Luján Chairs Broadband Subcommittee Hearing Focused on Ensuring Solutions to Meet America’s Broadband Needs

Washington, D.C. – Today, U.S. Senator Ben Ray Luján (D-N.M.), Chair of the Subcommittee on Communications, Media, and Broadband, convened the final subcommittee hearing of the 117th Congress titled “Ensuring Solutions to Meet America’s Broadband Needs.”

Millions of Americans live in rural, Tribal, and low-income urban areas that do not have access to affordable broadband. Congress has provided support for fixed and mobile broadband, including through the Infrastructure Investment and Jobs Act (IIJA). New federal support for broadband access, affordability and inclusion will bring us closer to closing the digital divide and achieving digital equity. This hearing examined ongoing and past efforts within the public and private sectors to bring affordable, resilient and secure broadband to all communities.

Senator Luján’s witnesses included Kimball Sekaquaptewa, Chair of the Connect New Mexico Council and Chief Technology Director for the Santa Fe Indian School, and an advocate for connecting communities across New Mexico.

Video of the hearing is available HERE. Senator Luján’s full opening remarks are available HERE.

An excerpt of Senator Luján’s opening remarks, as prepared for delivery, are below:

Congress provided $65 billion dollars for broadband in the bipartisan Infrastructure Investment and Jobs Act to fundamentally reshape the landscape of connectivity in the United States. The law deploys broadband, supports adoption, and requires new rules for inclusion and equity. This is a historic, bipartisan commitment to close the digital divide and ensure that everyone is able to participate in the digital economy and our interconnected world.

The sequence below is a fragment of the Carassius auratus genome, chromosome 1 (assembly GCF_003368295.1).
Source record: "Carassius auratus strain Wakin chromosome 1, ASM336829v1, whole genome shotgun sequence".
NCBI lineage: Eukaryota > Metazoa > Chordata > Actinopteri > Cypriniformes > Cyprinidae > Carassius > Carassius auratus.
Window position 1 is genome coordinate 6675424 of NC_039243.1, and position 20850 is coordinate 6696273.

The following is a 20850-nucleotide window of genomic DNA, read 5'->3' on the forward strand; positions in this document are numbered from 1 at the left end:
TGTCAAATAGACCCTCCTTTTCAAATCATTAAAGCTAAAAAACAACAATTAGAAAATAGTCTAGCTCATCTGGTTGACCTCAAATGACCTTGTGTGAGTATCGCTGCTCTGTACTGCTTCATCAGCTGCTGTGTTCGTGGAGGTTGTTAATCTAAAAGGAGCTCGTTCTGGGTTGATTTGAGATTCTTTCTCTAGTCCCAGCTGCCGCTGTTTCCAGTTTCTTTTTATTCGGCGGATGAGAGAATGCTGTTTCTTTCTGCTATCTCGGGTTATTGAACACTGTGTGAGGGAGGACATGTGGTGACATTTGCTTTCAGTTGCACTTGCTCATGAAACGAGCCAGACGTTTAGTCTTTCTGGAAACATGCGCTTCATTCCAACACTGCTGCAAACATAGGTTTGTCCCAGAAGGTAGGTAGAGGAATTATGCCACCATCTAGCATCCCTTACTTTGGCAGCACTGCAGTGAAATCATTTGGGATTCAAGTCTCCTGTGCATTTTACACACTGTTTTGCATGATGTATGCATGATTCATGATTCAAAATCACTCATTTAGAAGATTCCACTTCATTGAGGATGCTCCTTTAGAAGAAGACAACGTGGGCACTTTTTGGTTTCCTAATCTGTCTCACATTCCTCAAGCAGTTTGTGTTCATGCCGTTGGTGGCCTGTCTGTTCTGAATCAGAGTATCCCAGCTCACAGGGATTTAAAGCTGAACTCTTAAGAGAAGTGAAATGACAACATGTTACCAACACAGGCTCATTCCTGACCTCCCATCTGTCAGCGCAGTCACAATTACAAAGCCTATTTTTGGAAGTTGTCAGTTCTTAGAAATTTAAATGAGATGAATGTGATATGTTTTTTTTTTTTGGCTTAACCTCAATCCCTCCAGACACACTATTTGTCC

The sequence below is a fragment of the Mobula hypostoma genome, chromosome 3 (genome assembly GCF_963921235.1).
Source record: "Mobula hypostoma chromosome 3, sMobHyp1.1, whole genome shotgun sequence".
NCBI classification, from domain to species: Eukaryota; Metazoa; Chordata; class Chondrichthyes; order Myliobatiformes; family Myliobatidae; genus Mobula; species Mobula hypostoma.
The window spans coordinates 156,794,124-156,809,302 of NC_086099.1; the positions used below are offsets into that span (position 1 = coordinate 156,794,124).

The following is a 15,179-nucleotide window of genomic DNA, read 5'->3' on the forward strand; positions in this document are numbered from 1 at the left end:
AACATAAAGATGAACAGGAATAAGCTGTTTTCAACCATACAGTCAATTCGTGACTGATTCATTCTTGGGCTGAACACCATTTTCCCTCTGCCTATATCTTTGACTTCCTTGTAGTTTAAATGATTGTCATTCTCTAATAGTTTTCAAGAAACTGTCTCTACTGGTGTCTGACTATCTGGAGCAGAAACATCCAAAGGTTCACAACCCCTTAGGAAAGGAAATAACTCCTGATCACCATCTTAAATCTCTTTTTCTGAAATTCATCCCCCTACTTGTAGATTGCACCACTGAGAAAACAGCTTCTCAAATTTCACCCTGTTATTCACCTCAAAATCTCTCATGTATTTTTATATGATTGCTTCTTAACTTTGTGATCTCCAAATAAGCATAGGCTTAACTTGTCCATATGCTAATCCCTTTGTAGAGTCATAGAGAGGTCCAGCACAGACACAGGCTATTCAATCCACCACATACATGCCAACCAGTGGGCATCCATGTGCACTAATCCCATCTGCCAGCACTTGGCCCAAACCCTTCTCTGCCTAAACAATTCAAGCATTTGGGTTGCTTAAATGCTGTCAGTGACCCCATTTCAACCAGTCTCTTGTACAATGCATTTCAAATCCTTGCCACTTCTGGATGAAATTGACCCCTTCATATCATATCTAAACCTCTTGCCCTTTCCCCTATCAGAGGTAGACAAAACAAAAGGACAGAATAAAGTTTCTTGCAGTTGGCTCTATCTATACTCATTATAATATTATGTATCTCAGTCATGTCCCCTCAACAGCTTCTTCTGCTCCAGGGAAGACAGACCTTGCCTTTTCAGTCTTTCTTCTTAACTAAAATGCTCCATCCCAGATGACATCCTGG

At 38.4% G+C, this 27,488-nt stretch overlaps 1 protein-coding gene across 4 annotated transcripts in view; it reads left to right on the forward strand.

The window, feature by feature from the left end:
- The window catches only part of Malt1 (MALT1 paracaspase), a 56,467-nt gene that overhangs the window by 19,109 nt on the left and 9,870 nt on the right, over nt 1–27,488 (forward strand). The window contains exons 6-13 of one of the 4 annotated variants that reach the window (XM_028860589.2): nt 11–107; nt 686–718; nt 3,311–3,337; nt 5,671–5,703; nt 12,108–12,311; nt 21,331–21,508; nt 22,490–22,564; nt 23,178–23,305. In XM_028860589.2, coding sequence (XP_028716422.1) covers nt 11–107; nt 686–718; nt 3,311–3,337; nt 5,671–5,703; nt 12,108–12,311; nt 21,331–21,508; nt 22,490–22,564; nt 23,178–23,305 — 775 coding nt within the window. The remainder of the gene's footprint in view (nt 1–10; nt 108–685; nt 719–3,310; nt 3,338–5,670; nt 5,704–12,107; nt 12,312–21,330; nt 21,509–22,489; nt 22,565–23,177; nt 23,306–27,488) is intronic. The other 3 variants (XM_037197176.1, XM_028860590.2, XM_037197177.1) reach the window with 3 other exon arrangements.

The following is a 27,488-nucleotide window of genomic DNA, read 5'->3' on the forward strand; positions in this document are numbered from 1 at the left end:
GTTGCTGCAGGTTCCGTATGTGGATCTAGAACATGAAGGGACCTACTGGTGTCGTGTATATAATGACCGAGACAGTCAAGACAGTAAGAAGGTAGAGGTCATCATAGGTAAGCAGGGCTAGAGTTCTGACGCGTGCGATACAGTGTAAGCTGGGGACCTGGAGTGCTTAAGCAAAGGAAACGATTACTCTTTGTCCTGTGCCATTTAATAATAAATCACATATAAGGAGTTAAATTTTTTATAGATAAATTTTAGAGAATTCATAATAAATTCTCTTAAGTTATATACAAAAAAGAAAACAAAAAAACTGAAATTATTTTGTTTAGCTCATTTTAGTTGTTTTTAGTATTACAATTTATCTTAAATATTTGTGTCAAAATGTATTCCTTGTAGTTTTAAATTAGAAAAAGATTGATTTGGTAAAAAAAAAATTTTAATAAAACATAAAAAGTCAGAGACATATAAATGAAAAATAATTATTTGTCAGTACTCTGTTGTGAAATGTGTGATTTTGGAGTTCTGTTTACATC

But now it’s time to put those resources to work. Congress must ensure that our Federal, Tribal, State, and local partners are able to deploy these resources efficiently to address real need and not maximize corporate profits. Every village, colonia, Tribe and Pueblo in New Mexico and across the nation deserves equal access to the opportunities this law provides.

We must also continue to find long-term solutions to make broadband access equitable across the United States. That’s why I introduced the Digital Equity Foundation Act to create an ongoing source of funds for digital literacy, equity and inclusion on an ongoing and sustained basis. As the pace of technological development continues to accelerate, we’ll always have a divide between those who have access and those who need it. We must weave digital equity into the fabric of connectivity in America.

This bill would supplement the existing Digital Equity program that was included in the Bipartisan Infrastructure Bill. It would create a permanent foundation to ensure long-term nationwide initiatives that can truly reshape the future of the United States. In addition, though funding is just beginning to go out for the Digital Equity, for BEAD, for Tribal Broadband, and for Affordable Connectivity, we will need to find permanent funding for these priorities.

Today, tens of millions of Americans don’t have a choice between internet service providers. Their options are limited to whoever has cable running to their apartment, or fiber to their house, or wireless service in their valley. There are too many communities where market forces have failed. Congress acted to ensure that the millions of Americans who do not currently have access to affordable broadband gain that access and today’s discussion will focus on making that a reality. ###


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